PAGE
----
For most people, spending an hour or two playing at an online casino or making an occasional visit to a land based casino is a harmless pastime, and a way to unwind, enjoy a few thrills and claim the occasional win, using money that they can afford to lose.
But for some, this is not the case. For a few people, gambling can become an addiction; a hard-to-control instinct to keep playing casino games and betting on sports events long after others have stopped, risking their financial, physical and emotional wellbeing. Like alcohol and drug addiction, gambling addiction can ruin lives.
The precise causes of gambling addiction are not fully understood. It is believed that gambling can trigger the brain’s chemical reward system, in a similar way to drugs and alcohol. It is also likely that a combination of genetic and environmental influences can play a part:
People who develop gambling problems often have underlying mental health issues, ranging from depression and anxiety to bipolar and personality disorders.
There is evidence to suggest that people who gamble as children or teenagers are at greater risk of developing a gambling addiction. The problem is also more common in men than it is in women, although both men and women are susceptible, and this imbalance may simply be a result of the fact that it has traditionally been more socially acceptable for men to gamble.
Compulsive or addictive behaviour can be influenced by genetics, and you may be at greater risk of developing a gambling addiction if people in your social circle are gambling addicts. Those who display certain personality traits, such as impulsivity or restlessness could also be at greater risk of developing a gambling problem.
Although there is some evidence to indicate certain groups of people are at greater risk than others, gambling addiction is a problem that can affect anyone of any age or background.
As with other addictions, the first step towards dealing with the problem is to recognise that it exists. Understandably, no-one wants to admit that they have a gambling addiction, and it can be painful to come to terms with, but the recovery process can only begin when you are honest with yourself. A good place to start is to ask yourself how many of the common signs of compulsive gambling apply to you. These include:
- Gambling with ever-higher stakes
- Spending significant amounts of time thinking about gambling
- Becoming restless or agitated if you can’t gamble
- Chasing your losses
- Lying to others about your gambling
- Borrowing money to fund your gambling
- Choosing to spend time gambling rather than with your family or friends
- Lying to family members or others to hide the extent of your gambling
- Turning to criminal activities to pay for gambling
- Being unable to stop gambling until you have lost all of your money
- Other people expressing concern about your gambling
If you find that one or more of these factors apply to you, then it is possible that you have a gambling problem. But once you’ve identified that you may have a problem, how can you beat it? Overcoming gambling addiction is hard, but it can be done and every year thousands of gambling addicts kick their habit and get their lives back.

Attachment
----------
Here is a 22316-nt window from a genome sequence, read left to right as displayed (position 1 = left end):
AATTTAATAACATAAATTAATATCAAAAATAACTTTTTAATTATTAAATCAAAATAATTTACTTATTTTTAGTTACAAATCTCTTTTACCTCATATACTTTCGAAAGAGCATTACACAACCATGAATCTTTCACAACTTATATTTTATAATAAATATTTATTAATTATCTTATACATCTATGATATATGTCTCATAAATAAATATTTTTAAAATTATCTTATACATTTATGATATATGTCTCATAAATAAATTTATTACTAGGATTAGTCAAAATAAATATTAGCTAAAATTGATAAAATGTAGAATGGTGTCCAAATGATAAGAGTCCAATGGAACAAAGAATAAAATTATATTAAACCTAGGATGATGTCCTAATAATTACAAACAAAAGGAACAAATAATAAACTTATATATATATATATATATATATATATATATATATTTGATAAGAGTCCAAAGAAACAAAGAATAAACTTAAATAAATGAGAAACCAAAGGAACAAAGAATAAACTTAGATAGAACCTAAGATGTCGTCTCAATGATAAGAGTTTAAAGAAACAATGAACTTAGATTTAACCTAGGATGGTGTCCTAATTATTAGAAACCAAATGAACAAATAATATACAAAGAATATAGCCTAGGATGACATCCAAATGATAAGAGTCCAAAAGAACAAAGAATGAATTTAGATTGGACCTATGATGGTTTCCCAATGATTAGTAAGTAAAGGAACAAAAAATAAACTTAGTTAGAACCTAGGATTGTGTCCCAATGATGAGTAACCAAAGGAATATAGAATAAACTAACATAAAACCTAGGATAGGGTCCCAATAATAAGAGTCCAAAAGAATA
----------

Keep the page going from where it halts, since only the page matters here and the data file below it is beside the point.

There are a number of steps you can take to tackle a gambling addiction, starting with the casinos where you gamble. That may seem a counter-intuitive place to begin, but in fact, reputable online casinos have developed a number of options and measures in conjunction with Gambling Addiction organizations to help problem gamblers, including self-exclusion, that can tackle the problem in the short term. You can read more about these options here.
You can also close your account, but before doing so, request that the casino does not allow you to open a new account with them or any other related casino in future, should you have a relapse. Properly regulated online casinos will always honour this request.
An increasing understanding of how gambling addiction works has led to greatly improved therapy for gambling addicts in recent years. It has become clear that gambling habits can often be influenced by deeper emotional or psychological issues that need to be resolved before the addiction can be tackled. Your physician should be able to direct you to a course of psychotherapy that can help you get to the bottom of your gambling, and this type of therapy will also give you an environment in which you can open up about your problem.
An alternative or complement to psychotherapy and counselling are the programs offered by gambling recovery groups such as Gamblers Anonymous. These not only provide a structured plan to tackle your addiction, they also introduce you to others in the same situation, helping you to build up a support network as you go through your recovery.
If your gambling addiction is related to an underlying mental health condition, treating that condition with medication could be the key to tackling your gambling problem. For those with the most serious gambling addiction problems, a period of inpatient rehabilitation may be the best treatment, particularly if you are unable to avoid casinos or other gambling locations.
Gambling addiction is hard to beat, but it can be done. If you suspect you may have a gambling problem, or that a friend or family member is addicted to gambling, speak to a doctor or a health professional. They will be able to give you the information and the practical help you need to tackle the problem and lift the shadow of gambling addiction.